Here is a new update of a popular market valuation method using the most recent Standard & Poor’s “as reported” earnings and earnings estimates and the index monthly averages of daily closes for July 2011, which is 1325.18. The ratios in parentheses use the monthly close of 1292.28 (which this month gives the same ratios to the first decimal). For the latest earnings, see the table below created from Standard & Poor’s latest earnings spreadsheet.

● TTM P/E ratio = **15.6** (15.6)

● P/E10 ratio = **22.7** (22.7)

**The Valuation Thesis**

A standard way to investigate market valuation is to study the historic Price-to-Earnings (P/E) ratio using reported earnings for the trailing twelve months (TTM). Proponents of this approach ignore forward estimates because they are often based on wishful thinking, erroneous assumptions, and analyst bias.

**TTM P/E Ratio**

The “price” part of the P/E calculation is available in real time on TV and the Internet. The “earnings” part, however, is more difficult to find. The authoritative source is the Standard & Poor’s website, where the latest numbers are posted on the earnings page. (See the footnote below for instructions on accessing the file).

The table here shows the TTM earnings based on “as reported” earnings and a combination of “as reported” earnings and Standard & Poor’s estimates for “as reported” earnings for the next few quarters. The values for the months between are linear interpolations from the quarterly numbers.

The average P/E ratio since the 1870’s has been about 15. But the disconnect between price and TTM earnings during much of 2009 was so extreme that the P/E ratio was in triple digits — as high as the 120s — in the Spring of 2009. In 1999, a few months before the top of the Tech Bubble, the conventional P/E ratio hit 34. It peaked close to 47 two years after the market topped out.

As these examples illustrate, in times of critical importance, the conventional P/E ratio often lags the index to the point of being useless as a value indicator. “Why the lag?” you may wonder. “How can the P/E be at a record high after the price has fallen so far?” The explanation is simple. Earnings fell faster than price. In fact, the negative earnings of 2008 Q4 (-$23.25) is something that has never happened before in the history of the S&P 500.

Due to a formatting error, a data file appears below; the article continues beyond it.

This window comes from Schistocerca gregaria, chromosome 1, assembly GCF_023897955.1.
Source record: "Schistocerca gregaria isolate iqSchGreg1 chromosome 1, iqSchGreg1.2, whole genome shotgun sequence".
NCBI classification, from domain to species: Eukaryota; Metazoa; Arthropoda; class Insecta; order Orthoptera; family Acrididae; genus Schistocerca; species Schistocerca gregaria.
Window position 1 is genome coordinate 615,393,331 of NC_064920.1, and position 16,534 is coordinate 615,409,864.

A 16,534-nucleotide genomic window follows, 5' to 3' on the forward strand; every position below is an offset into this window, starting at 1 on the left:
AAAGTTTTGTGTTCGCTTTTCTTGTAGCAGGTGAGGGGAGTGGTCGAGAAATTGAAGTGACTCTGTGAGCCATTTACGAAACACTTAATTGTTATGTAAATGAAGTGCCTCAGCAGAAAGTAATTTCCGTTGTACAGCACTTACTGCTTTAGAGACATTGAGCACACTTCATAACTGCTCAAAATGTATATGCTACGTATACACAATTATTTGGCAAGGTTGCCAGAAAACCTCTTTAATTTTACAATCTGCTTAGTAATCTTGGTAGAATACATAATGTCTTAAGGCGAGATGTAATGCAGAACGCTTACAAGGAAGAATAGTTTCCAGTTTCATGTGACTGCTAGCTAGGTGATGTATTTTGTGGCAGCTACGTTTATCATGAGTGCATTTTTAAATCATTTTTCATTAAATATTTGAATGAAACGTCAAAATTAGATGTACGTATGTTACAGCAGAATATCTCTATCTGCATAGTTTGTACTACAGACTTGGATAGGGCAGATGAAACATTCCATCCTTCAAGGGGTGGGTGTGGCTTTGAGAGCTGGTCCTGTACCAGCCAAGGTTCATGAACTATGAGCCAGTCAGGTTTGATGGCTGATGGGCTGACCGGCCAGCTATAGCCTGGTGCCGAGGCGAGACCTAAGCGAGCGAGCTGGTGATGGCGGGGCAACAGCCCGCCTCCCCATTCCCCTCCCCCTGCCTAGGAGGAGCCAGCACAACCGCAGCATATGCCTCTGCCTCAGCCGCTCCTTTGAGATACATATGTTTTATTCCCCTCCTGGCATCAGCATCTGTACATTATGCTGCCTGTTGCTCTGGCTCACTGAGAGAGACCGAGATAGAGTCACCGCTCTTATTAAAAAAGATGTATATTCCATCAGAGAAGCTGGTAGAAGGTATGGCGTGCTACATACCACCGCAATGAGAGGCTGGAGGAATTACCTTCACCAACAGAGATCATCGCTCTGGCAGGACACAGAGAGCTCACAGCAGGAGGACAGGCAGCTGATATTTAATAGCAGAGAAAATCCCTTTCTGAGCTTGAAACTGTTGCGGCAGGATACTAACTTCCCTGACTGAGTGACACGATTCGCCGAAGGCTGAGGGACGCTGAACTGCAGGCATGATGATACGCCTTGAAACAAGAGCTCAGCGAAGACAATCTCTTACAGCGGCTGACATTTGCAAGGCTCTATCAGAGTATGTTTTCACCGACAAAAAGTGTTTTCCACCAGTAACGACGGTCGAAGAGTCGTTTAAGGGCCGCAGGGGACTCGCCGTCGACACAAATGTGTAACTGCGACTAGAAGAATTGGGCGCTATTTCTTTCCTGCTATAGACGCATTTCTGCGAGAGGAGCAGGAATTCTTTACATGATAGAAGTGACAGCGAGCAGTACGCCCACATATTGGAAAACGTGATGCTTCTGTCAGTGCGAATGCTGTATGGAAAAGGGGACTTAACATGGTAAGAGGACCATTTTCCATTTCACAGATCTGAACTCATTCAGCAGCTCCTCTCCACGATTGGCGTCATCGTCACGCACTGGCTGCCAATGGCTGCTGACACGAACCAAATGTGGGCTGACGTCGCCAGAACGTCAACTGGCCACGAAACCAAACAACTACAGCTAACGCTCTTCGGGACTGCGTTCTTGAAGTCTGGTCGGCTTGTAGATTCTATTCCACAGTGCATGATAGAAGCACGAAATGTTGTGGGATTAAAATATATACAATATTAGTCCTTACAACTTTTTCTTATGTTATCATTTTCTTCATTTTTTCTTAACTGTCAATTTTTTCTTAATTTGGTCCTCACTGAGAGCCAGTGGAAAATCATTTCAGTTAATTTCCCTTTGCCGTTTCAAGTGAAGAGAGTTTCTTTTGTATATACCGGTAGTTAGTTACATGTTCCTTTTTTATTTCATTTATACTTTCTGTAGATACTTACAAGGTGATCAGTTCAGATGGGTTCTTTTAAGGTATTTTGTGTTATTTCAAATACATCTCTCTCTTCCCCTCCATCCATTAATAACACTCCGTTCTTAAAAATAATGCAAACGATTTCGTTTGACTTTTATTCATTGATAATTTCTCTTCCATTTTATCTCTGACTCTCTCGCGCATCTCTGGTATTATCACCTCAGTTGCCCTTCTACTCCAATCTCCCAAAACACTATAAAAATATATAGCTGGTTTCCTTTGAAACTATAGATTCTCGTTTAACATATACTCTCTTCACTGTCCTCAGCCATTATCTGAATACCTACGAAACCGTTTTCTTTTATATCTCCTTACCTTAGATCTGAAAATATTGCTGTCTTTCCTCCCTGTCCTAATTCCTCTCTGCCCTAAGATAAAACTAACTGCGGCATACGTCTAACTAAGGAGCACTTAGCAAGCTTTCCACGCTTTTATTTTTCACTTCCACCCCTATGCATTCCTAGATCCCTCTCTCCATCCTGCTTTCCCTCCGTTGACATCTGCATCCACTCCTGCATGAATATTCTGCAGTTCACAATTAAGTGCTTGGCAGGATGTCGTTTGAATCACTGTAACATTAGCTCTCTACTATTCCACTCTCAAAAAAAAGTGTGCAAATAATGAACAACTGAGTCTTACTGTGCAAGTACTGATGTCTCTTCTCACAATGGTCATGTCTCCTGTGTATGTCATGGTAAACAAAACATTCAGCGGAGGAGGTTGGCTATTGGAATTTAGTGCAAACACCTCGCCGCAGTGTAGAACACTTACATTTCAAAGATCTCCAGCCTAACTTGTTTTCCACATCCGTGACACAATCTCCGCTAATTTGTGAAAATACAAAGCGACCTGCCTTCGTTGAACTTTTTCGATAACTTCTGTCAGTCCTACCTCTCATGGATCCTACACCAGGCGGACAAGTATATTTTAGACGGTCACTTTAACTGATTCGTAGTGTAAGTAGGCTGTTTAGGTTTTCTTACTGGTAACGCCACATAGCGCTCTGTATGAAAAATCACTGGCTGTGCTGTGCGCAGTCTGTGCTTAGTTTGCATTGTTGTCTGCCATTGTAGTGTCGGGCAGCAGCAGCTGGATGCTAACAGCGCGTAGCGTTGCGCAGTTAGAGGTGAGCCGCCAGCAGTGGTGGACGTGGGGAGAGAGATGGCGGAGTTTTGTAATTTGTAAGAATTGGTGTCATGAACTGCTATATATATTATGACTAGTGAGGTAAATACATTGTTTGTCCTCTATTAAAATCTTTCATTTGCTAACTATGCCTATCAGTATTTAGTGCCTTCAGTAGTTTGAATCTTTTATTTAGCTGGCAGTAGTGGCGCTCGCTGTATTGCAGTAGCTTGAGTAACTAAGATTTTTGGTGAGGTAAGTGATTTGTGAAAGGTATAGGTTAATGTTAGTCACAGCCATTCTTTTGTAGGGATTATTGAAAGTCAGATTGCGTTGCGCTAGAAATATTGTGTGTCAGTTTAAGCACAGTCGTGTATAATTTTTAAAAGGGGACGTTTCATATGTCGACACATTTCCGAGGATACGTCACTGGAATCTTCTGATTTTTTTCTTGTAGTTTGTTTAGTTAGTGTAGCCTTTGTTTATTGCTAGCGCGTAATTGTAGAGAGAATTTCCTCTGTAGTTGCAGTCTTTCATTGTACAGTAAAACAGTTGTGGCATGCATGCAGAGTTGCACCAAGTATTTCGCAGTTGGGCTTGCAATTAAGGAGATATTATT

Let’s look at a chart to illustrate the unsuitability of the TTM P/E as a consistent indicator of market valuation.

**The P/E10 Ratio**

Legendary economist and value investor Benjamin Graham noticed the same bizarre P/E behaviour during the Roaring Twenties and subsequent market crash. Graham collaborated with David Dodd to devise a more accurate way to calculate the market’s value, which they discussed in their 1934 classic book, Security Analysis. They attributed the illogical P/E ratios to temporary and sometimes extreme fluctuations in the business cycle. Their solution was to divide the price by a multi-year average of earnings and suggested 5, 7 or 10-years. In recent years, Yale professor Robert Shiller, the author of Irrational Exuberance, has reintroduced the concept to a wider audience of investors and has selected 10 years as the earnings denominator. As the accompanying chart illustrates, this ratio closely tracks the real (inflation-adjusted) price of the S&P Composite. The historic average is 16.4. Shiller refers to this ratio as the Cyclically Adjusted Price Earnings Ratio, abbreviated as CAPE, or the more precise P/E10, which is my preferred abbreviation.